VANCOUVER — The University of British Columbia is reviewing its awarding of an honorary degree to a Roman Catholic bishop who was once a principal at a residential school where the remains of over 200 children have been discovered.
The university says it's aware of "community concerns" related to the degree conferred in 1986 to John O'Grady after specialists using ground-penetrating radar found grave shafts at the site of the former residential school in Kamloops.
It says in a statement that the discovery of the remains is deeply upsetting and being taken seriously by the university, which is located on the traditional and unceded territories of two First Nations.
A spokesman says a review by UBC's senate has been expedited and the process will include consultation with Indigenous communities and academic experts.
The university provided a statement issued by its then-president David Strangway at a convocation ceremony in May 1986, when O'Grady was introduced by his middle name, Fergus, and hailed for making education more accessible to local communities in the Interior and bringing "native and white communities closer together."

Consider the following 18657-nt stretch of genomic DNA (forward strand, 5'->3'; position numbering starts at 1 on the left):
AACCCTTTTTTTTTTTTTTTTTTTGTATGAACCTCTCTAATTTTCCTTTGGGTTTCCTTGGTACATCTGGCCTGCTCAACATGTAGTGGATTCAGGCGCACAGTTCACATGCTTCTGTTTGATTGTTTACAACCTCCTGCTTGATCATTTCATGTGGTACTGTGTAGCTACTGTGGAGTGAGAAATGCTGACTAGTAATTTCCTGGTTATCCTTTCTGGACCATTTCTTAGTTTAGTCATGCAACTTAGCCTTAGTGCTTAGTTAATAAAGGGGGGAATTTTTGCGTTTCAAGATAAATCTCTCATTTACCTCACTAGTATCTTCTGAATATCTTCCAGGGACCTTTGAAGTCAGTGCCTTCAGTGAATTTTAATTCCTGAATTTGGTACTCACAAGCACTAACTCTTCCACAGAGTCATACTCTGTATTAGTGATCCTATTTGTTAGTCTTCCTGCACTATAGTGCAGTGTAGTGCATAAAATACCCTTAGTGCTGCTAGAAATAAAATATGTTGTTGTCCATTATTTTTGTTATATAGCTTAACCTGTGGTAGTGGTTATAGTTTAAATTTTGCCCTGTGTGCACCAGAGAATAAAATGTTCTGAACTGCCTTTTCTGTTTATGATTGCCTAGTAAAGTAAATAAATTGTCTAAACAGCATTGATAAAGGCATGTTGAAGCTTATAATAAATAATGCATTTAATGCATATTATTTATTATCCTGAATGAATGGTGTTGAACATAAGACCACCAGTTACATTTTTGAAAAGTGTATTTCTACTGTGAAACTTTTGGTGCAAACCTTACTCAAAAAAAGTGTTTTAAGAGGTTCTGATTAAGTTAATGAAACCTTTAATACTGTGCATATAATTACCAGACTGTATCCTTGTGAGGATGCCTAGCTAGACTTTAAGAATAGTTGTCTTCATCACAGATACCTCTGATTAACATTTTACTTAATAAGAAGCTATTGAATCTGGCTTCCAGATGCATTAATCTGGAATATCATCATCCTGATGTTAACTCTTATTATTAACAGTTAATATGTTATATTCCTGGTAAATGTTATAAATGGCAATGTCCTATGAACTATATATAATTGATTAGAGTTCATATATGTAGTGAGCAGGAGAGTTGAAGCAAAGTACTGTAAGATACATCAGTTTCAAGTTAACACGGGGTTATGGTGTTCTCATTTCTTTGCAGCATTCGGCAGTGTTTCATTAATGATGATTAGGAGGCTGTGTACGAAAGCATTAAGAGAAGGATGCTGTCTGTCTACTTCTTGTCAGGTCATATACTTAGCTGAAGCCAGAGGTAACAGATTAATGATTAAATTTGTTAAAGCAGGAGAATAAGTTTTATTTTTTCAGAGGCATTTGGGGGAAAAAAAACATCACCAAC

The university says it's among post-secondary institutions that bear part of the responsibility for the tragic history linked with residential schools because it trained many of the policy-makers and administrators who operated the facilities.
"We have made mistakes, and we cannot presume that we will not make more mistakes in the future," it says in a statement.
"Our commitment is to learn from our mistakes and, together, to continue to move forward in partnership with Indigenous peoples. Our commitment, as a university, and as a community of many members, must be strong, and must always result in meaningful action. This is our realization and it is our duty to act."
This report by The Canadian Press was first published May 31, 2021.
The Canadian Press